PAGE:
A tweet posted this morning says that Lebanon is the size of Devon and Cornwall combined, and that it shelters 1,500,000 refugees to the UK’s 150,000.
The first part of this claim has done the rounds on social media before and is accurate: Lebanon is 10,400 km², while the combined area of the traditional counties Devon and Cornwall is 10,270 km².
The second part is trickier.
Lebanon hosts just over a million Syrian refugees, according to the United Nations.
This is in addition to around half a million other refugees, most of them Palestinians, who are registered with a separate UN agency. That figure is disputed, however, with recent research indicating that only around half that number are actually in the country.
It’s also complicated to work out the ‘refugee’ population of the UK. The Home Office told us that it doesn’t keep a running total.
The UN gives a figure of 123,000 refugees in the UK, plus 46,000 people with an asylum application being processed. Last year, it was 117,000 plus 36,000 pending applications—which may be the source of the claim that there are 150,000 refugees living here.
But as there’s no definitive number for refugees in the UK, there are other ways this could be calculated.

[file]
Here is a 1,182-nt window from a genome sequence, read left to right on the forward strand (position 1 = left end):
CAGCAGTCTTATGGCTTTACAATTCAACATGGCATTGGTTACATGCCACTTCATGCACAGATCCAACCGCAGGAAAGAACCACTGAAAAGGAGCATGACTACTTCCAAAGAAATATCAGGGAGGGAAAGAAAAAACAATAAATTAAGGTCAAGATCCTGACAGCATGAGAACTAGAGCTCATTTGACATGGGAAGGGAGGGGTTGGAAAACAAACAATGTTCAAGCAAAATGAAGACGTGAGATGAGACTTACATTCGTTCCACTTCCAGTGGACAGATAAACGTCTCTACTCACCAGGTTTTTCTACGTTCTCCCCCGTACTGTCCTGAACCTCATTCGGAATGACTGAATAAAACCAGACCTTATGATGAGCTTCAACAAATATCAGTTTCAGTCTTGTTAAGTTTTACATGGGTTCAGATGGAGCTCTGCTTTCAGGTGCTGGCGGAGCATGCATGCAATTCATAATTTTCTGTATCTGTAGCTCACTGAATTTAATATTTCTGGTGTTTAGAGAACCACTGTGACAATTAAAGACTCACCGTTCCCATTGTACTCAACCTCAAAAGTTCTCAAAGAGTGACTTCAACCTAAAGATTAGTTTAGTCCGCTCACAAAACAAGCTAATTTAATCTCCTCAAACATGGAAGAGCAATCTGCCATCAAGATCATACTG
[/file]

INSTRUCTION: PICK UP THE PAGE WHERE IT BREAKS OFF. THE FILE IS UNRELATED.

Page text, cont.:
The UN gets its figure by counting the number of people who have been granted asylum in the past 10 years. People who were accepted as refugees more than 10 years ago don’t appear as ‘refugees’ in its statistics.
Refugees can apply to become British citizens after six years. It seems reasonable to stop describing people as refugees after 10 years, as the circumstances of people in the UK for a decade or longer will often be very different to those fleeing recent persecution.
For many of Lebanon’s refugees, there is no similar path to citizenship. Its large Palestinian refugee population is made up of people who fled Israel/Palestine after the war of 1948—as well as subsequent conflicts, notably the Six Day War—and their descendants.
These Palestinian refugees generally can’t get Lebanese citizenship. They have “limited access to government services,” according to the UN, and “have to depend almost entirely on [the UN] for basic services”. They can’t own their own home and many still live in refugee camps.
So there are Palestinians who have lived in Lebanon for decades, or were in fact born there, who still qualify as refugees legally and live lifestyles similar in many respects to people who have fled persecution more recently.
That complicates the comparison with the UK, which has no equivalent population. Refugees who have arrived in the UK since World War Two will have eventually been absorbed as citizens.
None of this to deny Lebanon has a great number of refugees. Even allowing for some variation in the figures, it hosts more refugees per head than any other country: 1 for every 4 Lebanese citizens. The equivalent for the UK, based on the figures above, would at its maximum be 1 in 380.